Food Stamp Challenge Week 2 – Medical challenges on the Challenge

July 3, 2008 § 5 Comments

David Davenport, President & CEO – I’m halfway down the road on Week 2 of the Challenge. To complicate matters, I am resting at home after yesterday’s minor surgical procedure in Dallas. The doctors weren’t too keen on my Ritz cracker and peanut butter diet, so I was told to eat something substantial and healthy before my procedure. I compromised with a salad, throwing me off budget. My doctors, concerned and cautious, are following me closely during this month-long endeavor.

In my last entry, I mentioned some health issues that made shopping a bit of a challenge. In April 2007, I had a bi-lateral lung transplant. My lungs were failing for a long time, and the transplant was my last chance. Even with an employer health care package, I still spend a great deal on medications, tests and clinic visits.

As I take this Challenge, I’m reminded daily of those struggling to get by on Food Stamps (soon to be renamed the Supplemental Nutrition Assistance Program, or SNAP) without heath coverage. Unlike too many Americans without adequate access to health care, I had amazing care in Dallas prior to my procedure. There’s a department of medical experts at my disposal to answer questions and help me with my aftercare. Yesterday’s team of doctors checked and doubled checked on me and made sure I was well cared for. In the state of Texas, where 27 percent of working adults don’t have health insurance, I feel blessed to be able to receive such care.

So, how difficult has it been to eat well enough to ensure that my medications work and maintain my on-going treatment? Well… nearly impossible. I take steroids as part of my medical routine and one of the long-tem side effects is diabetes. I use additional medicines and diet to control my blood sugar. This challenge is increasingly a fine balance between nutritional quality and calorie density. As I shopped last week, I noticed how much more expensive foods that are not filled with processed flours and sugars are. Nutritional foods, such as fruits and vegetables, are not always the most calorie-dense. And when you’re on a $21 a week budget, calories count. A recent study done by the University of Washington further explains this issue and how it’s affecting consumer choice, and ultimately, consumer health.

This 14 minute video was created last year to commemorate the 30th anniversary of the Food Stamp Program, and gives a nice history and introduction to the program. Decide for yourself if the intent and purpose of the Food Stamp Program has kept up with contemporary economic conditions.

My research and medical issues leads me to linger in the grocery store even longer, as I poured over the nutrition labels and kept calculation to ensure I stay on budget. It’s not the most exciting way to spend an evening, but critical to supporting the “active healthy lifestyle” needed for food security. After last week’s excitement and motivation for the Challenge, my mood has changed to frustration and, unfortunately, constant hunger.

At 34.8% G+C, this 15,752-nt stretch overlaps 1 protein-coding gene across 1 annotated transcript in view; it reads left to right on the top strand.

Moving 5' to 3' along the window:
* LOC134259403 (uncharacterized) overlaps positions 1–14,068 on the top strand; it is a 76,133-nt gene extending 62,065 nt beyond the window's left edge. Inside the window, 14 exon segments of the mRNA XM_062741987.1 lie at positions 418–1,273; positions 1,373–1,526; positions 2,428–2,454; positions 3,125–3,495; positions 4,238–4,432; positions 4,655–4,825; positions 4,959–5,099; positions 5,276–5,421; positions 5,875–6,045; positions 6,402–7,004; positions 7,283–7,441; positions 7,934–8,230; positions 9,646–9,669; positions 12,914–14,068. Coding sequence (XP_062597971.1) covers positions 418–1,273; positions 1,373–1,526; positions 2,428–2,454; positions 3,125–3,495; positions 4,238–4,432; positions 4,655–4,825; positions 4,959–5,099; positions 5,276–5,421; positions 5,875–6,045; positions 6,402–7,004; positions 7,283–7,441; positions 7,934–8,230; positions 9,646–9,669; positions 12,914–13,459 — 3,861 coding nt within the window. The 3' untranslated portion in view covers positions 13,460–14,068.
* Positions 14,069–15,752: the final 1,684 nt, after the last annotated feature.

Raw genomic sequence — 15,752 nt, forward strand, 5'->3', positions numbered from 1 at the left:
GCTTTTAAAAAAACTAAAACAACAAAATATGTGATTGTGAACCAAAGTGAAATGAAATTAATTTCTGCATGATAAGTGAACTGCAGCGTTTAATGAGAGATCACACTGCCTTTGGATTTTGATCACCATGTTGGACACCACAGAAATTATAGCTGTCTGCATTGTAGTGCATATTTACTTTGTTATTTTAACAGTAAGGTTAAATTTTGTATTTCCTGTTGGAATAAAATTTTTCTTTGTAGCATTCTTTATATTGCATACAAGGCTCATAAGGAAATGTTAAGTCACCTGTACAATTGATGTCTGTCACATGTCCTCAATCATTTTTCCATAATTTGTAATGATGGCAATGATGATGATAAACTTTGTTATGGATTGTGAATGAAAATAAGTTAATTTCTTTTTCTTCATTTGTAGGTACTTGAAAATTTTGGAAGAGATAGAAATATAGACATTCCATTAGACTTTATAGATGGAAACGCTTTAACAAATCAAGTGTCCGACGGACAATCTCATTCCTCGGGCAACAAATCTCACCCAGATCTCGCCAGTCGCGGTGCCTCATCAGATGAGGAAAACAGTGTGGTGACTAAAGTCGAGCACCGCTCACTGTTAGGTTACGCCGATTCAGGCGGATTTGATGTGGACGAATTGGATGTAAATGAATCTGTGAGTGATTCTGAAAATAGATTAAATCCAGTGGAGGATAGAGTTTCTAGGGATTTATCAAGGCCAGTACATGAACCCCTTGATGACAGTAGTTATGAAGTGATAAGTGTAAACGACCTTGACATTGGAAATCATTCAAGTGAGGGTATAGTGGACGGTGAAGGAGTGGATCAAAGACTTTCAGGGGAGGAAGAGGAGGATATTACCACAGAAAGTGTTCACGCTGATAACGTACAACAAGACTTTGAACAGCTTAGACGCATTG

I look at my pantry, and try to look on the bright side. At least I haven’t lost my taste for low-carb low-sodium crackers and peanut butter. I just have to make it through lunch.

I know I can.

P.S. Thank you, to those who have taken the time to comment online and offline. Your support means a lot to me. Please pass this on.


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§ 5 Responses to Food Stamp Challenge Week 2 – Medical challenges on the Challenge

  • Doug Conrad says:

    David: Nice job on sticking w/ it given the medical challenges. I found it tough enough to do for a week under normal circumstances.


  • A Friend says:

    David, please take care of your health.

    I was wondering if you had consulted a nutritionist for some recommendations regarding the foods you should eat. I know that oatmeal is a good breakfast because it gives you the carbs you need for energy and so forth. And it’s an inexpensive food and easy and quick to prepare. Canned tuna is not that expensive either so you could have that with some whole wheat bread for lunch. It would probably hold you for a few hours, is healthy and would probably fit within your budget . Also, I’d recommend eating smaller, more frequent meals. That’s what dieters do to stave off the hunger, plus they say that it is better overall for your body to eat this way rather than consuming the typical three larger meals.

    You are a brave soul, and I admire your courage.

  • Thank you both for your support and encouragement.

    One of my challenges (beyond the low sugar diet) is managing my sodium intake. Sodium impacts my blood pressure and gives me swollen feet and legs (as does potassium). So I am really limited. Tuna is good but because it typically has greater than 250mg of sodium I need to eat it in moderation. Thanks for the tips. I will give the Oatmeal a shot next week.

    And yes – I have consulted a specialist to make sure I will not do anything to damage my health. As I listed in my post I am blessed to have these resources at my fingertips. Too many in our state do not have basic health coverage.

  • A Friend says:

    David, hope you are feeling better. You’ve really got me going on this food challenge thing…. I googled the words “how to eat on $3 a day” and came up with a boatload of information. I was curious if you had investigated this topic online before you started your challenge.

  • AF –

    I did not do much research online regarding my diet and what to get from the store. The research I did focused almost entirely on my diet as set forth by my doctors and did a walk-through at the store to see if this was feasible. I may follow your lead these last few weeks and see what happens. I will keep you posted.


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